LIVING WELL: How To Make The Most Of Your Diet With Beans [RECIPE]
This time of year, I love grilling out. Or rather I love it when my husband grills.
The past couple of years, my husband has developed a new love: Smoking meats. He started out with a small smoker and just recently upgraded to bigger one, which his brother built.
But it’s not just meats that are great from the smoker. The first weekend he used his new smoker, my husband made some fabulous baked beans. I am sure the bacon, honey and molasses were big factors in how tasty they were.
I think beans are often an overlooked nutrient powerhouse. They are low in fat, high in protein, rich in both soluble and insoluble fiber, a rich source of iron, and they are excellent sources of phosphorus, manganese, magnesium and copper.
The path to improving health through nutrition is to follow a healthy eating pattern that’s right for you. Eating patterns are the combination of foods and drinks you eat over time. A healthy eating pattern is adaptable to a person’s taste preferences, traditions, culture and budget.
Part of a healthy eating pattern includes:
- A variety of vegetables: Dark green, red and orange, legumes (beans and peas), starchy and other vegetables
- A variety of protein foods: This includes seafood, lean meats and poultry, eggs, legumes (beans and peas), soy products, and nuts and seeds
Here is the recipe my husband found and we love! We used navy beans and left off the jalapenos, as we didn’t think our kids would like them. Then he just put them in his smoker for the 4 hours, instead of the oven. I hope you all enjoy as much as we did.
- 2 tablespoons kosher salt
- 1 pound small dried navy beans, picked over and rinsed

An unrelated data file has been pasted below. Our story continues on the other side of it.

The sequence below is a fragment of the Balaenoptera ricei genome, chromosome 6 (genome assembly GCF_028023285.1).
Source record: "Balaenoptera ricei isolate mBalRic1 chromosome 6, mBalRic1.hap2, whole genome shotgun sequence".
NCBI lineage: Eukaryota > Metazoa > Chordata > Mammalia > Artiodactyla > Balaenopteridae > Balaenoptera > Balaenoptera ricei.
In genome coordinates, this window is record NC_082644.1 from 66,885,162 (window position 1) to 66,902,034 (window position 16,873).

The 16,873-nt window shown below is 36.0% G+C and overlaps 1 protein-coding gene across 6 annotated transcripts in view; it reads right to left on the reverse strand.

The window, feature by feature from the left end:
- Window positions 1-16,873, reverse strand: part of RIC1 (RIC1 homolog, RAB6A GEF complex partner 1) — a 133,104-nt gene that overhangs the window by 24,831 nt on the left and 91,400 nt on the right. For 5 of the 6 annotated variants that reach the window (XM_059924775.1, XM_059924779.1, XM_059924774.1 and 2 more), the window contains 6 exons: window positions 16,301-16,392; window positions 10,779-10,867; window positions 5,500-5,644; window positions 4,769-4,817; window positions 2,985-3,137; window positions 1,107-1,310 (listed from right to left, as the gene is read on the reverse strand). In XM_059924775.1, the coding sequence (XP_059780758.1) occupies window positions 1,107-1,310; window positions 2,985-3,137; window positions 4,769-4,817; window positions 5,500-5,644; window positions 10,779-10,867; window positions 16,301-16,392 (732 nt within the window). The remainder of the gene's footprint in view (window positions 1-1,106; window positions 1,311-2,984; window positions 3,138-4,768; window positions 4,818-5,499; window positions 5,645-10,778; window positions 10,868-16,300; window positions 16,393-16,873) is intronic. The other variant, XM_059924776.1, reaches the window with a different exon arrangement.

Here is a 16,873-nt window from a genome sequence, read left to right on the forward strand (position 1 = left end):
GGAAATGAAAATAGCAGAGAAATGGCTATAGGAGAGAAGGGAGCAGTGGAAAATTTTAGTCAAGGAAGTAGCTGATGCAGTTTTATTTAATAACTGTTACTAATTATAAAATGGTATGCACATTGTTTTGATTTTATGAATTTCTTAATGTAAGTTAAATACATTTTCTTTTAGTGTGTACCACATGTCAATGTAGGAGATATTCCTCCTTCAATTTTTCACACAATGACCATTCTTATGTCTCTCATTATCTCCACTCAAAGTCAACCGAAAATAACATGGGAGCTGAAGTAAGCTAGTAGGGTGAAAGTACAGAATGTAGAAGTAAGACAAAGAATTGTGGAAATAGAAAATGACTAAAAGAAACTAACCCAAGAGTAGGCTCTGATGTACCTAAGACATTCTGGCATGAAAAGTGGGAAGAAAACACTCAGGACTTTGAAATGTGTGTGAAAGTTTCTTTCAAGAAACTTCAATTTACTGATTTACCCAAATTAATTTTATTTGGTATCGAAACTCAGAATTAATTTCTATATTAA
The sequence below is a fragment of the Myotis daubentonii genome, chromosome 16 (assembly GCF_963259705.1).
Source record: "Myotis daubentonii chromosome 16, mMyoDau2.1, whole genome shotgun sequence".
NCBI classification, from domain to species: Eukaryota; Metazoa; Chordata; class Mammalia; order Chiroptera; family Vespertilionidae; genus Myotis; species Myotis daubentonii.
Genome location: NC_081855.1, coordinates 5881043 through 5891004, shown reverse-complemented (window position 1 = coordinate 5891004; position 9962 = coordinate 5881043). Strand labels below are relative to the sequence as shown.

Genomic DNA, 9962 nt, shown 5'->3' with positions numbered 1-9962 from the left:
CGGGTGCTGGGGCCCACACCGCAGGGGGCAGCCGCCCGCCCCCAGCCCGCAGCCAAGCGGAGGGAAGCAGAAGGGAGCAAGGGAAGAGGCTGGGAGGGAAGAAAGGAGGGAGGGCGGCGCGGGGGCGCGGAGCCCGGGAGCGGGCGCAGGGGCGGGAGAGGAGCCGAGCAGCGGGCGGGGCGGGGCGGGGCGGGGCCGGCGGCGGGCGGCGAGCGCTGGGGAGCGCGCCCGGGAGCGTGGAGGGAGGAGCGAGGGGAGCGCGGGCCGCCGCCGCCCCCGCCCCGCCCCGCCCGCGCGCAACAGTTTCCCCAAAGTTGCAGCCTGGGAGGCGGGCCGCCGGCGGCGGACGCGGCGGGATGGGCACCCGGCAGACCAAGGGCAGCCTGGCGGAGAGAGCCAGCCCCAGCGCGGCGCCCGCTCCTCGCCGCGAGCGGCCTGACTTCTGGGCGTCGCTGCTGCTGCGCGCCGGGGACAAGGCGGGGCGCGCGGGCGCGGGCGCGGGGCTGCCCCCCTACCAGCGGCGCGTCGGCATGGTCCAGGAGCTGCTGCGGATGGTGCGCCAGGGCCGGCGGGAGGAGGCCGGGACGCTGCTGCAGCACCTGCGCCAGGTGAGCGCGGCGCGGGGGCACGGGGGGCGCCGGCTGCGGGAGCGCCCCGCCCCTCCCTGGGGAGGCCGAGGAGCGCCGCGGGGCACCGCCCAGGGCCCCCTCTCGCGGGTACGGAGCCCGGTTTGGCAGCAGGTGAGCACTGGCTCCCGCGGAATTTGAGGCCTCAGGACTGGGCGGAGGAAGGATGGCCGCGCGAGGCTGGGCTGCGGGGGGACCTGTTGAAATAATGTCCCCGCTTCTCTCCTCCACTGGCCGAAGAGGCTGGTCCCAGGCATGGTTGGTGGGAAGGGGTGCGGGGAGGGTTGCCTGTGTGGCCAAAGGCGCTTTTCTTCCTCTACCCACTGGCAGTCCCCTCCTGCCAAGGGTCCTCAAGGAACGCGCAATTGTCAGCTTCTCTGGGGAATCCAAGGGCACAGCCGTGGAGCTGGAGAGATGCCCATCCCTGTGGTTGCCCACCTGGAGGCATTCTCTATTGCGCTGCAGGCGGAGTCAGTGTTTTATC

- 8 ounces sliced bacon, cut into half-inch strips
- 1 1/2 cups finely minced yellow onion (about 1 large onion)
- 1/4 cup finely diced green bell pepper
- 1 tablespoon minced garlic (about 3 medium cloves)
- 2 cups chicken stock or low-sodium broth
- 1 1/2 cups ketchup
- 2/3 cup dark brown sugar
- 1/3 cup honey
- 1/4 cup molasses
- 2 tablespoons yellow mustard
- 1 tablespoon apple cider vinegar
- 1 tablespoon barbecue rub
- 1 tablespoon hot sauce
- In a large container, whisk together 2 quarts water and salt until salt has dissolved. Add beans, cover, and let stand overnight at room temperature. Drain and rinse beans.
- Place a large Dutch oven over medium-high heat. Add bacon and cook until fat has rendered and bacon has crisped (about 7 to 10 minutes). Transfer bacon to a paper towel-lined plate, leaving as much fat in Dutch oven as possible.
- Add onion to Dutch oven and cook, stirring occasionally, until onion softens and begins to brown around the edges (about 7 minutes). Stir in green pepper and garlic and cook until fragrant (about 1 minute).
- Stir in 3 cups water, chicken stock, reserved bacon and beans. Bring to a boil, then reduce heat to low and simmer for 1 hour. Preheat smoker while beans are simmering.
- Stir in ketchup, brown sugar, honey, molasses, mustard, vinegar, barbecue rub and hot sauce. Cover and transfer to oven.
- Cook beans for four hours, stirring occasionally. Remove cover and cook until beans are tender throughout and sauce has thickened (about 1 hour longer).
- Remove from smoker and let cool for 15 minutes. Season with salt. Serve immediately. Alternatively, store in an airtight container in the refrigerator for up to 1 week, or freeze. Reheat before serving.
You can read more about beans and quantity recommended per age group at http://www.choosemyplate.gov/vegetables. There is a nice graph that breaks it down by age and gender. Recommendations are from 1/2 cup per week for toddlers and up to 2 cups weekly for men aged 19 to 50 years. Evidently I need 1 1/2 cups per week. It sounds like my husband and I need to experiment to find more bean recipes to make sure our whole family meets their goal. A big bowl of beans and cornbread sounds great too!
Tricia Foster is a registered dietitian and licensed dietitian with Morrison Health Care at Owensboro Health Regional Hospital. Foster has a bachelor’s of science in dietetics from Western Kentucky University and previously interned at The Christ Hospital in Cincinnati. In her free time, she enjoys reading, Zumba and spending time with her family.
This article originally appeared in the Owensboro Messenger-Inquirer